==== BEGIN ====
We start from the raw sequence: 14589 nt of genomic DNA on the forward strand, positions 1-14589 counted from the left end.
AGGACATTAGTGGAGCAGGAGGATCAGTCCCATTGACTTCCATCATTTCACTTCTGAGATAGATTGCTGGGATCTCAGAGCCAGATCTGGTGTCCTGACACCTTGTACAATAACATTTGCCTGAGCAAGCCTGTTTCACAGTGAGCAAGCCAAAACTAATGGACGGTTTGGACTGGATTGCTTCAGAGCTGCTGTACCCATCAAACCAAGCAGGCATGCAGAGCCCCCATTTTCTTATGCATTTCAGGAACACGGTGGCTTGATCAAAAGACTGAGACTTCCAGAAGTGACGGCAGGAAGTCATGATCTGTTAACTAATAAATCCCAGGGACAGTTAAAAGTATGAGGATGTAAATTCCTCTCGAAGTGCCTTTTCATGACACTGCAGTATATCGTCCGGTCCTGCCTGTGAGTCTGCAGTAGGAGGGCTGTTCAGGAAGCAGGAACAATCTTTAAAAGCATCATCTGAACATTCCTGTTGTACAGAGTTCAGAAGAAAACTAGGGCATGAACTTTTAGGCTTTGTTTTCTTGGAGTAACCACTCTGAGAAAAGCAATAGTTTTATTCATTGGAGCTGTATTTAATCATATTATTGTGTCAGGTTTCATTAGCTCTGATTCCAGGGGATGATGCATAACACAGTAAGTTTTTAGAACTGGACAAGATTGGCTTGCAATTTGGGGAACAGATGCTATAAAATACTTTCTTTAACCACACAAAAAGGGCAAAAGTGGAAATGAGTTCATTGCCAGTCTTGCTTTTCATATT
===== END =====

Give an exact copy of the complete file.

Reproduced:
We start from the raw sequence: 14589 nt of genomic DNA on the forward strand, positions 1-14589 counted from the left end.
AGGACATTAGTGGAGCAGGAGGATCAGTCCCATTGACTTCCATCATTTCACTTCTGAGATAGATTGCTGGGATCTCAGAGCCAGATCTGGTGTCCTGACACCTTGTACAATAACATTTGCCTGAGCAAGCCTGTTTCACAGTGAGCAAGCCAAAACTAATGGACGGTTTGGACTGGATTGCTTCAGAGCTGCTGTACCCATCAAACCAAGCAGGCATGCAGAGCCCCCATTTTCTTATGCATTTCAGGAACACGGTGGCTTGATCAAAAGACTGAGACTTCCAGAAGTGACGGCAGGAAGTCATGATCTGTTAACTAATAAATCCCAGGGACAGTTAAAAGTATGAGGATGTAAATTCCTCTCGAAGTGCCTTTTCATGACACTGCAGTATATCGTCCGGTCCTGCCTGTGAGTCTGCAGTAGGAGGGCTGTTCAGGAAGCAGGAACAATCTTTAAAAGCATCATCTGAACATTCCTGTTGTACAGAGTTCAGAAGAAAACTAGGGCATGAACTTTTAGGCTTTGTTTTCTTGGAGTAACCACTCTGAGAAAAGCAATAGTTTTATTCATTGGAGCTGTATTTAATCATATTATTGTGTCAGGTTTCATTAGCTCTGATTCCAGGGGATGATGCATAACACAGTAAGTTTTTAGAACTGGACAAGATTGGCTTGCAATTTGGGGAACAGATGCTATAAAATACTTTCTTTAACCACACAAAAAGGGCAAAAGTGGAAATGAGTTCATTGCCAGTCTTGCTTTTCATATT